Static and Dynamic Semantics of the Web

The original perception of the Web by the vast majority of its early users was as a static repository of unstructured data. This was OK for browsing small sets of information by humans, but this static model is now breaking down as programs attempt to dynamically generate information, and as human browsing is increasingly assisted by intelligent agent programs.

The next phase of the Web, as represented in this book's movement towards the "Semantic Web", lies in encoding properties of and relationships between, objects represented by information stored on the Web. It is envisioned that authors of pages include this semantic information along with human-readable Web content, perhaps with some machine assistance in the encoding. Parsing unstructured natural language into machine-understandable concepts is not feasible in general, although some programs may be able to make partial sense out of Web content.

However, this semantics is primarily declarative semantics, semantics that changes only relatively slowly as Web pages are created, destroyed, or modified, typically by explicit, relatively coarse-grained human action.

Less concern has been given to dynamic semantics of the Web, which is equally important. Dynamic semantics have to do with the creation of content, actions which may be guided by

and other conditions. Even less concern has been given to methods for cleanly integrating the static and dynamic aspects of the Web. In this paper, we discuss the need for dynamic semantics, and show how dynamic semantics will be enabled by and useful to the new generation of intelligent agent software that will increasingly inhabit the Web. Though there will be autonomous agents, the more interesting agents will cooperate interactively with humans, helping them to achieve their goals more efficiently than a user could on their own. We also present a new language, Water, that fully integrates static and dynamic semantics, while keeping close to the XML framework that has made the Web successful.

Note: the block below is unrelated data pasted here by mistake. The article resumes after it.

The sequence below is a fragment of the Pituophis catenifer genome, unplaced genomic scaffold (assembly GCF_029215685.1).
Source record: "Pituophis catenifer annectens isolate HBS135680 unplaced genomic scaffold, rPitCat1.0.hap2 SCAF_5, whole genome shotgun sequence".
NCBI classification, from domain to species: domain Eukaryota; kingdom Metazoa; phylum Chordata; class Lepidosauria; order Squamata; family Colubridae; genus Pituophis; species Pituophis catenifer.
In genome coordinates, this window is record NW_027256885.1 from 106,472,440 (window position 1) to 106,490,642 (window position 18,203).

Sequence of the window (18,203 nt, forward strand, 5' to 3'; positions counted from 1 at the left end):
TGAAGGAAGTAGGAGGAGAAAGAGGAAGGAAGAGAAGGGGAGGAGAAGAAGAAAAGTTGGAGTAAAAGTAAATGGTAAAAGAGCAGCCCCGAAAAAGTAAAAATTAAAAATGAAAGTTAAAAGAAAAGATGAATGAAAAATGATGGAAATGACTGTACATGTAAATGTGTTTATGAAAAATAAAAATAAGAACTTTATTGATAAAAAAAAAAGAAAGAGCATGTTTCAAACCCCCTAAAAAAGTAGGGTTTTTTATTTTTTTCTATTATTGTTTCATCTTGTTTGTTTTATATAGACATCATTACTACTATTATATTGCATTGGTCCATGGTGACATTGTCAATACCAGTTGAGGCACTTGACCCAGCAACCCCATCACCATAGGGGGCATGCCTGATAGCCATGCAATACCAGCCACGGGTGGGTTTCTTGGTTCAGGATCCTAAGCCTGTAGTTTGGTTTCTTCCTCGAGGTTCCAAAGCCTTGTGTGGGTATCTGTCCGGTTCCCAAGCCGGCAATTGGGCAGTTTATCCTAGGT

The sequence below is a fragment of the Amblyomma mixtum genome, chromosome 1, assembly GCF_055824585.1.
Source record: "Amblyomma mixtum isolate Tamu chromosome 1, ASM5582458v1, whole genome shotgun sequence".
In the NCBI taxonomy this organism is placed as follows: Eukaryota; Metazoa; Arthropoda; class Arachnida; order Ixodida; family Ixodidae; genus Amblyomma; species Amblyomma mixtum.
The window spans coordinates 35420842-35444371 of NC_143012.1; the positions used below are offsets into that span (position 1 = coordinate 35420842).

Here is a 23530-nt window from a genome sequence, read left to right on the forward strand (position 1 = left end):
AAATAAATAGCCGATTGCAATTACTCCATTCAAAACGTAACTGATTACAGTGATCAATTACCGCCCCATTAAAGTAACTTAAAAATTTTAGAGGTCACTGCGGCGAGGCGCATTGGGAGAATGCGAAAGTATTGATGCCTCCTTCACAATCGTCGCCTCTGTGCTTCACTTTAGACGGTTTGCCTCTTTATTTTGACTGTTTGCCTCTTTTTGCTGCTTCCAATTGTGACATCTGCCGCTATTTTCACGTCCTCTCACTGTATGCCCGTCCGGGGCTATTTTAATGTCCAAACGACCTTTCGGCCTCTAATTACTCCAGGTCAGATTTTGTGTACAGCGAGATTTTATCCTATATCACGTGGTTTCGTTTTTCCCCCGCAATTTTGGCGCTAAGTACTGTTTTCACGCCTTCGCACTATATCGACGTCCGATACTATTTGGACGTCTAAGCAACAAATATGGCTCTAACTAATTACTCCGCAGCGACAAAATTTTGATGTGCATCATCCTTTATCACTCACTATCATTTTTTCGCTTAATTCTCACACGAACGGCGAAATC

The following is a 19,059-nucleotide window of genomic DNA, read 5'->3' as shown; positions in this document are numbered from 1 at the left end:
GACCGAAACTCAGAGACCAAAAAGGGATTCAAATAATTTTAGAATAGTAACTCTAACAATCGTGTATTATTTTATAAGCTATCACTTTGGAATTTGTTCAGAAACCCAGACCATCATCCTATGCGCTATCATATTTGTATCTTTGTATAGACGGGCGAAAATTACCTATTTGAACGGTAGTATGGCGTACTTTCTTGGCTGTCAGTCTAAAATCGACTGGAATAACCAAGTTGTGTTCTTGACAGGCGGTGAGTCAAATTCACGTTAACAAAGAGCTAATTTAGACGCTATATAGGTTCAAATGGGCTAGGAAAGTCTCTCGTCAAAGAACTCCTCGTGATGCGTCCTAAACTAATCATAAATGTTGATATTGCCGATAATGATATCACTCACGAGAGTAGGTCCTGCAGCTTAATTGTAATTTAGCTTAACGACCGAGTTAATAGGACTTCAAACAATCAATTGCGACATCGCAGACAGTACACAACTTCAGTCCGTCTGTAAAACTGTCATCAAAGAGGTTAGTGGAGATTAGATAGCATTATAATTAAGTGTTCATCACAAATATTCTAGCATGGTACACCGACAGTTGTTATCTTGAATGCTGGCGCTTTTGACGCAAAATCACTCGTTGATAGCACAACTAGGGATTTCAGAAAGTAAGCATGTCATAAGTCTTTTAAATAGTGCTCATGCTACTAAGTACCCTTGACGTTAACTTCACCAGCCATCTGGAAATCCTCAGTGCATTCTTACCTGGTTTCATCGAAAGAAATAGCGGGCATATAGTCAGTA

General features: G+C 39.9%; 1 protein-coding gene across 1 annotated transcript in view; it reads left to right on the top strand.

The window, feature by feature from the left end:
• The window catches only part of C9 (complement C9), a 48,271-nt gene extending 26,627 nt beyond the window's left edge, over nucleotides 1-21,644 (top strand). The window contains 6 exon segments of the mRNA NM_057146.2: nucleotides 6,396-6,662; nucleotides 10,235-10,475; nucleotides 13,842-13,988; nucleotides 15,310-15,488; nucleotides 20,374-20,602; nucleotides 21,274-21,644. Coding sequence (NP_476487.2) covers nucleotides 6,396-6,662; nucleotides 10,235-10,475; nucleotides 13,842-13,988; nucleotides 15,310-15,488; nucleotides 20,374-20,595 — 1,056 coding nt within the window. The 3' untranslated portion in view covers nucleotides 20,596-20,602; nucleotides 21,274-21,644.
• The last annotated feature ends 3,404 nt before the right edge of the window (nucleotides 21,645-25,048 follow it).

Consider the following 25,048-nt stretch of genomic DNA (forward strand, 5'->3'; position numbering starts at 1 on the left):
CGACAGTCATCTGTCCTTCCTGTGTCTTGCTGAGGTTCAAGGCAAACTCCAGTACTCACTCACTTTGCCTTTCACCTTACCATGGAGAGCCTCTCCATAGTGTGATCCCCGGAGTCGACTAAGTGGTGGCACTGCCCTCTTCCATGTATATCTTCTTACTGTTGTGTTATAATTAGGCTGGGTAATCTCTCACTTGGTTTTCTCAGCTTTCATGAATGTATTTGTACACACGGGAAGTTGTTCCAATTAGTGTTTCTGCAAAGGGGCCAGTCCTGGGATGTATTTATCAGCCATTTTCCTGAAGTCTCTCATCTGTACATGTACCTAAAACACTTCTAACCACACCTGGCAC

Christopher Fry, Mike Plusch, Henry Lieberman
Static and Dynamic Semantics of the Web
in Spinning the Semantic Web , Dieter Fensel, James Hendler and Henry Lieberman, eds., MIT Press, 2002.

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  • ... and see the latest news on the Water language at Clear Methods .